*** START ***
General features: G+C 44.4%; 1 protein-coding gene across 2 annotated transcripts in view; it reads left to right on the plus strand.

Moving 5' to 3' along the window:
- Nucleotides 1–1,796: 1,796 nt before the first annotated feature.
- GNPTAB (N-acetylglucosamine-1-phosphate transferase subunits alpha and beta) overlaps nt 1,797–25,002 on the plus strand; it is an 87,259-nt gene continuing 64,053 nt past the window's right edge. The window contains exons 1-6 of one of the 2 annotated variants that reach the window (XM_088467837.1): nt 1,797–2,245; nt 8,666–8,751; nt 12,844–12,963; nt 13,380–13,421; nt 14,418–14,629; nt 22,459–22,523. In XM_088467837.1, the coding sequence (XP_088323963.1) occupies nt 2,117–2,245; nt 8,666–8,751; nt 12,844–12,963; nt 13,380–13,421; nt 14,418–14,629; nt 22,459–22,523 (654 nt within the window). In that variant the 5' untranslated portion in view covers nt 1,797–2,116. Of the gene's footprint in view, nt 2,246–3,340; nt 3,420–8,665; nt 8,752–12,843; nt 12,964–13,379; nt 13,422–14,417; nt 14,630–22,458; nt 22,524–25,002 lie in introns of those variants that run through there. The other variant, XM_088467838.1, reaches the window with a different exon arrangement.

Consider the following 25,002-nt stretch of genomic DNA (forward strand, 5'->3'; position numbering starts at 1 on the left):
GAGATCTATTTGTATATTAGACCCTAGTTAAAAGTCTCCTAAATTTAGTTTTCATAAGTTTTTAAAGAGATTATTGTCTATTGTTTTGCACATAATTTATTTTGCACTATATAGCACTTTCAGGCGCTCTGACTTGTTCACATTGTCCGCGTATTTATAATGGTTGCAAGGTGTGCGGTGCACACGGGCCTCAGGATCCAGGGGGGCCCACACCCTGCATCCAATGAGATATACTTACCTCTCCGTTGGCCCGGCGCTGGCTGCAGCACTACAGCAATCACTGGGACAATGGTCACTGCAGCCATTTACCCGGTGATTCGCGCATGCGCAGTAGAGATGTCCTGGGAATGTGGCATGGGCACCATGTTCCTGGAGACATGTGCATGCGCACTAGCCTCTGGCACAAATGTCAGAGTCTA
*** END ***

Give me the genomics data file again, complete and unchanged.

General features: G+C 44.4%; 1 protein-coding gene across 2 annotated transcripts in view; it reads left to right on the plus strand.

Moving 5' to 3' along the window:
- Nucleotides 1–1,796: 1,796 nt before the first annotated feature.
- GNPTAB (N-acetylglucosamine-1-phosphate transferase subunits alpha and beta) overlaps nt 1,797–25,002 on the plus strand; it is an 87,259-nt gene continuing 64,053 nt past the window's right edge. The window contains exons 1-6 of one of the 2 annotated variants that reach the window (XM_088467837.1): nt 1,797–2,245; nt 8,666–8,751; nt 12,844–12,963; nt 13,380–13,421; nt 14,418–14,629; nt 22,459–22,523. In XM_088467837.1, the coding sequence (XP_088323963.1) occupies nt 2,117–2,245; nt 8,666–8,751; nt 12,844–12,963; nt 13,380–13,421; nt 14,418–14,629; nt 22,459–22,523 (654 nt within the window). In that variant the 5' untranslated portion in view covers nt 1,797–2,116. Of the gene's footprint in view, nt 2,246–3,340; nt 3,420–8,665; nt 8,752–12,843; nt 12,964–13,379; nt 13,422–14,417; nt 14,630–22,458; nt 22,524–25,002 lie in introns of those variants that run through there. The other variant, XM_088467838.1, reaches the window with a different exon arrangement.

Consider the following 25,002-nt stretch of genomic DNA (forward strand, 5'->3'; position numbering starts at 1 on the left):
GAGATCTATTTGTATATTAGACCCTAGTTAAAAGTCTCCTAAATTTAGTTTTCATAAGTTTTTAAAGAGATTATTGTCTATTGTTTTGCACATAATTTATTTTGCACTATATAGCACTTTCAGGCGCTCTGACTTGTTCACATTGTCCGCGTATTTATAATGGTTGCAAGGTGTGCGGTGCACACGGGCCTCAGGATCCAGGGGGGCCCACACCCTGCATCCAATGAGATATACTTACCTCTCCGTTGGCCCGGCGCTGGCTGCAGCACTACAGCAATCACTGGGACAATGGTCACTGCAGCCATTTACCCGGTGATTCGCGCATGCGCAGTAGAGATGTCCTGGGAATGTGGCATGGGCACCATGTTCCTGGAGACATGTGCATGCGCACTAGCCTCTGGCACAAATGTCAGAGTCTA